Trigger: When a new scrum board is created

Let's start with negating the second part (the order doesn't matter, it's just that this part is more obvious):

WHEN a new scrum board is NOT created

What does it mean that the scrum board is not created? It's the central abstraction of our domain, so what's the point in not creating it? This may lead to a question: Is a scrum board the right abstraction? Maybe it would be more valuable to look at it as "a process", not "a place"? I such case, a better abstraction would be "sprint" (which is represented by the board on the GUI level), not board. Let's assume we decided to leave the "board" abstraction (although this thought is so valuable, that I'd probably add it to my TODO list to be able to revise my decision as the development goes on).

A nice thought from such a stupid negation, don't you think? Ok, let's dig further by negating the first part:

WHEN a NOT new scrum board is created

What does it mean "NOT a new board"? I means "an old board". Wait a minute, that's INTERESTING! Let's ask further question: what does it mean to "create an old board"? It rings a bell - it's about "loading an old board". Wait a minute! This is a perfectly valid use case, because no user would like the board to disappear when they turn off the app! As this is not the core functionality, while not letting our self esteem and enthusiasm about this discovery eat us, we add it to the TODO list for later and proceed with the next negation.

Outcome: Then it should be empty

Again, there is only one negation we can perform:

THEN it should NOT be empty

We thought knowing that the board is empty doesn't help the app at all. But what about us? Does it help us learn anything? Let's check it out by asking further question: when is the board not empty? The answer: when there is at least one task added. Yes, we discovered the next use case - adding a task. This looks like the next core functionality element we need!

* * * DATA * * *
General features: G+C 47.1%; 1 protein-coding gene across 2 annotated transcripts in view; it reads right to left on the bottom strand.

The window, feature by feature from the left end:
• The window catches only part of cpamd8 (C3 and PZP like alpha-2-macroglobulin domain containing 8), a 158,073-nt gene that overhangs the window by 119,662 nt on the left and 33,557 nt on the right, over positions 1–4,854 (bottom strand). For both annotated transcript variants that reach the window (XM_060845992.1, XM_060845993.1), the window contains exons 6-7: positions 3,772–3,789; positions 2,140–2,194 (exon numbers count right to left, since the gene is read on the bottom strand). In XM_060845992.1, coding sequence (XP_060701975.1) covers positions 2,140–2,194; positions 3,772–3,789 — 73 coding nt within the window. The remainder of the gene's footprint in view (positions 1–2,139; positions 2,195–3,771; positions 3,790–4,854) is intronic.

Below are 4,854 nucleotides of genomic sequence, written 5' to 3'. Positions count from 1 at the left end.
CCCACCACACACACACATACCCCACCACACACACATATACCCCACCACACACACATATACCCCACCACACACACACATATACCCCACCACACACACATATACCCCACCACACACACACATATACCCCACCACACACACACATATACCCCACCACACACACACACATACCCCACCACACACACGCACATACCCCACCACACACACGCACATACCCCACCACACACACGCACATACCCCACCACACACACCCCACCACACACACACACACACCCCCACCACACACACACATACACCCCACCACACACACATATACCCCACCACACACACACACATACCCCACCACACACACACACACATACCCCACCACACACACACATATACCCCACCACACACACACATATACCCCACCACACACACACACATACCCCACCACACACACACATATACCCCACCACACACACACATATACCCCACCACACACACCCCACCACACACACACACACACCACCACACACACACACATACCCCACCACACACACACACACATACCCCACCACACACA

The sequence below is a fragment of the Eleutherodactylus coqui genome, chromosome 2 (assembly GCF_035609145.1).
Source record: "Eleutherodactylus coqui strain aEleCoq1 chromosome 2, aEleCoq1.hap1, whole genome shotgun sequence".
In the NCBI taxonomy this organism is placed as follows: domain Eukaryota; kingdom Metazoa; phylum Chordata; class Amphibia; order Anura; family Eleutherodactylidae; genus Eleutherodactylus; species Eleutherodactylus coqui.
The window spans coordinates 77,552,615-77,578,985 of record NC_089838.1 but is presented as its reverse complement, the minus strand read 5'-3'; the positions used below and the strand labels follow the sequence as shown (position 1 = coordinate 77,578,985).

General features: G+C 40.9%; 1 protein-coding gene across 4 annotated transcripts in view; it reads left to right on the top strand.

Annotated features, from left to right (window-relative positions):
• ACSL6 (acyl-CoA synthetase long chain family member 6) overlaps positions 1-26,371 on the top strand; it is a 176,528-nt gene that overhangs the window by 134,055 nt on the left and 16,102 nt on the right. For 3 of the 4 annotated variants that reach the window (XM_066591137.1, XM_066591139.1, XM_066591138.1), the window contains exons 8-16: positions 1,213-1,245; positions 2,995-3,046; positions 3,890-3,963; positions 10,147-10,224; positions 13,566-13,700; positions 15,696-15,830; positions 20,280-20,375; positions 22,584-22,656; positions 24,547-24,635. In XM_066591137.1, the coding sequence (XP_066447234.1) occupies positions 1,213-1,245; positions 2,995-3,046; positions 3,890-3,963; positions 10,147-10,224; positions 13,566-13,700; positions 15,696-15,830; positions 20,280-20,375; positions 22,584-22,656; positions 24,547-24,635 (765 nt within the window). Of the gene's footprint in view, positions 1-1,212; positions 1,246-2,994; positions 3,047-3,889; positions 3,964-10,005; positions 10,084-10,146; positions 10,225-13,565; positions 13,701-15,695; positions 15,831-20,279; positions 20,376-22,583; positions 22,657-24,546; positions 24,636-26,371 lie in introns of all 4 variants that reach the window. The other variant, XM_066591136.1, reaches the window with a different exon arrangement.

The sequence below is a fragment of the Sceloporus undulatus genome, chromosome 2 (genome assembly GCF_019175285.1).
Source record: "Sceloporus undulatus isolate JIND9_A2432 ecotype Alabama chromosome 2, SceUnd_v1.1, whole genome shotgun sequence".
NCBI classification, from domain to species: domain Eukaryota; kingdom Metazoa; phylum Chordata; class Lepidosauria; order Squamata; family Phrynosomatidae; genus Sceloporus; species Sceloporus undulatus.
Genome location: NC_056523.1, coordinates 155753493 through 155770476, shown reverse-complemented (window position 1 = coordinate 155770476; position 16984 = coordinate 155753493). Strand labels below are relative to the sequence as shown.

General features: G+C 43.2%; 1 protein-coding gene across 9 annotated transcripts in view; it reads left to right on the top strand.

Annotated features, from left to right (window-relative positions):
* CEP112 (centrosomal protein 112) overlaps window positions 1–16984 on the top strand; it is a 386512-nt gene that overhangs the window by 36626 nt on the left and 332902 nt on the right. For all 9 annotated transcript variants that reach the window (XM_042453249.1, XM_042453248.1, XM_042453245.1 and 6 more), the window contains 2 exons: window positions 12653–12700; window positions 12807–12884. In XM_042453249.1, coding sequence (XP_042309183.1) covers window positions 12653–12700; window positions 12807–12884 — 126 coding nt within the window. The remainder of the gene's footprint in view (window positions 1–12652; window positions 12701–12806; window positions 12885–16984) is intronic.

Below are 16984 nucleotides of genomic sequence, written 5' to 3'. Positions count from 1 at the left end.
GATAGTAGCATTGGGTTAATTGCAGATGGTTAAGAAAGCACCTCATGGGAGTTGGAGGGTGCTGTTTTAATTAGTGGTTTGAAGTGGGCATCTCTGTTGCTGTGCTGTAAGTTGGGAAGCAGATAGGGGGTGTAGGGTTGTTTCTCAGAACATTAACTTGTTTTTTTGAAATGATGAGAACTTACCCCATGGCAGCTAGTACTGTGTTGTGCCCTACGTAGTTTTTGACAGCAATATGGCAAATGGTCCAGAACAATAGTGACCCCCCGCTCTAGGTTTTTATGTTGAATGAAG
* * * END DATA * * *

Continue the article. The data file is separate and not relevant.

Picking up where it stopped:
Let's document this discovery with a Given-When-Then form:

GIVEN an empty board

WHEN a new task is added to it

THEN it should not be empty

And an executable specification:

public void ShouldNotBeCleanWhenTaskIsAdded()
  var board = new ScrumBoard();
  var task = Any.InstanceOf<Task>();
  Assert.IsFalse (board.IsEmpty);

Now THAT'S a discovery! Let's quickly recap what we've learned here: we've learned that there is an abstraction called "Task" that can be added to the board by invoking the "AddNew()" method (which needs to be implemented: another item for the TODO list!). We've also got another Given-When-Then behavior description that we can analyze the same way as the first one. Shhh... I'll tell you a secret: until now we've been proceeding asking question "What if not?". Another useful question to ask is "What else?", and we can apply it to the WHEN part by asking "What else happens when we add a task?". But that's another story.


What I tried to show you is how TDD can be often used to inform analysis. I've also tried to show how potentially pointless specs can help us learn more on our domain or ask the right questions about the domain. I'm not trying to say that TDD is a substitute for other analysis methods, such as commonality-variability analysis, but it sure adds much to your current toolset.

Ok, that's it, time for a walk :-). Bye!